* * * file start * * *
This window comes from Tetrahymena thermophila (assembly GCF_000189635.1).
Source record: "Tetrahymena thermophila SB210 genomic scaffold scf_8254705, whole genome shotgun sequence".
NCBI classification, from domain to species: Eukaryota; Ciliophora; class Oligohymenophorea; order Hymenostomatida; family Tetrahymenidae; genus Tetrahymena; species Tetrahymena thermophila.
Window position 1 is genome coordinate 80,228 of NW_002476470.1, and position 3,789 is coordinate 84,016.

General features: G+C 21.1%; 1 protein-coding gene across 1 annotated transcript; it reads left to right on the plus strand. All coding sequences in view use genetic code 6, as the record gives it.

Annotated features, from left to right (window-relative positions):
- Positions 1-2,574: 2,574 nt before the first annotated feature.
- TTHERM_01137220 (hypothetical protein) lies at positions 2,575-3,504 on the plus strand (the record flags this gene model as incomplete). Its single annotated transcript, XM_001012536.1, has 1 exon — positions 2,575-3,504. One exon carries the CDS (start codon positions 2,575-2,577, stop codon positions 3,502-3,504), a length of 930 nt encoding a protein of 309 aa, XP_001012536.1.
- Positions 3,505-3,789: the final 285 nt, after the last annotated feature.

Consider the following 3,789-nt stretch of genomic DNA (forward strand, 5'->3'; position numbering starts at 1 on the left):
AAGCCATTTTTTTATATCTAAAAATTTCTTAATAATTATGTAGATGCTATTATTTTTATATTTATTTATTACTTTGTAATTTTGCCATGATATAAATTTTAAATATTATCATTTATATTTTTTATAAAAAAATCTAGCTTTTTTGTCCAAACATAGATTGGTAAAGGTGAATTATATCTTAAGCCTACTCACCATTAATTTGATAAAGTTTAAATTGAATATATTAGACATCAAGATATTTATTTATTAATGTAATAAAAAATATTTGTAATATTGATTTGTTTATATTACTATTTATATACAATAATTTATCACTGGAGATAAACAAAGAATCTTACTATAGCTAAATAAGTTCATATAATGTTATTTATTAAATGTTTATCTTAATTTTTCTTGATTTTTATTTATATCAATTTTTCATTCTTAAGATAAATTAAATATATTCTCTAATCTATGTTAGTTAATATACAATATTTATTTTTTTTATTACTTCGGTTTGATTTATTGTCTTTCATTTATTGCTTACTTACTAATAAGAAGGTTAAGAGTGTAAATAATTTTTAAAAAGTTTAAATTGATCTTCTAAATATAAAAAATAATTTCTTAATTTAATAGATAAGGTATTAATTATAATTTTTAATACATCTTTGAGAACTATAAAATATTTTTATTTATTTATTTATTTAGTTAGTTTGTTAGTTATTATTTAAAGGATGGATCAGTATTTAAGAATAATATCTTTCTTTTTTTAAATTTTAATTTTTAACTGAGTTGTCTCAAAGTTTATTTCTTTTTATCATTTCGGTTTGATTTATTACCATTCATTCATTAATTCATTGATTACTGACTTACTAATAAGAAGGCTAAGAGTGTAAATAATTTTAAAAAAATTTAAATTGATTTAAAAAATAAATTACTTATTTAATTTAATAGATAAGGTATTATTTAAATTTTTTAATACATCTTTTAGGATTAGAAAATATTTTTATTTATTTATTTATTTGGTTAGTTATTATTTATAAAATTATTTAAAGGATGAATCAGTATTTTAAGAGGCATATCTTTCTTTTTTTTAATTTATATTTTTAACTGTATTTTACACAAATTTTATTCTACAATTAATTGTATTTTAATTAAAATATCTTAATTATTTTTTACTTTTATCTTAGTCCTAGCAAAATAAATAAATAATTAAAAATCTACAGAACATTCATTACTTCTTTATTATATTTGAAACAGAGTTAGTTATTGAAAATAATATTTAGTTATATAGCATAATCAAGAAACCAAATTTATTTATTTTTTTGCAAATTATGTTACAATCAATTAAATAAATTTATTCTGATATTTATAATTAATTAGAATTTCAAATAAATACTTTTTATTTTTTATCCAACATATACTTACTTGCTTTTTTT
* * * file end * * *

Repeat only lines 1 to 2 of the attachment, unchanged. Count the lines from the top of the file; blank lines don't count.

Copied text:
This window comes from Tetrahymena thermophila (assembly GCF_000189635.1).
Source record: "Tetrahymena thermophila SB210 genomic scaffold scf_8254705, whole genome shotgun sequence".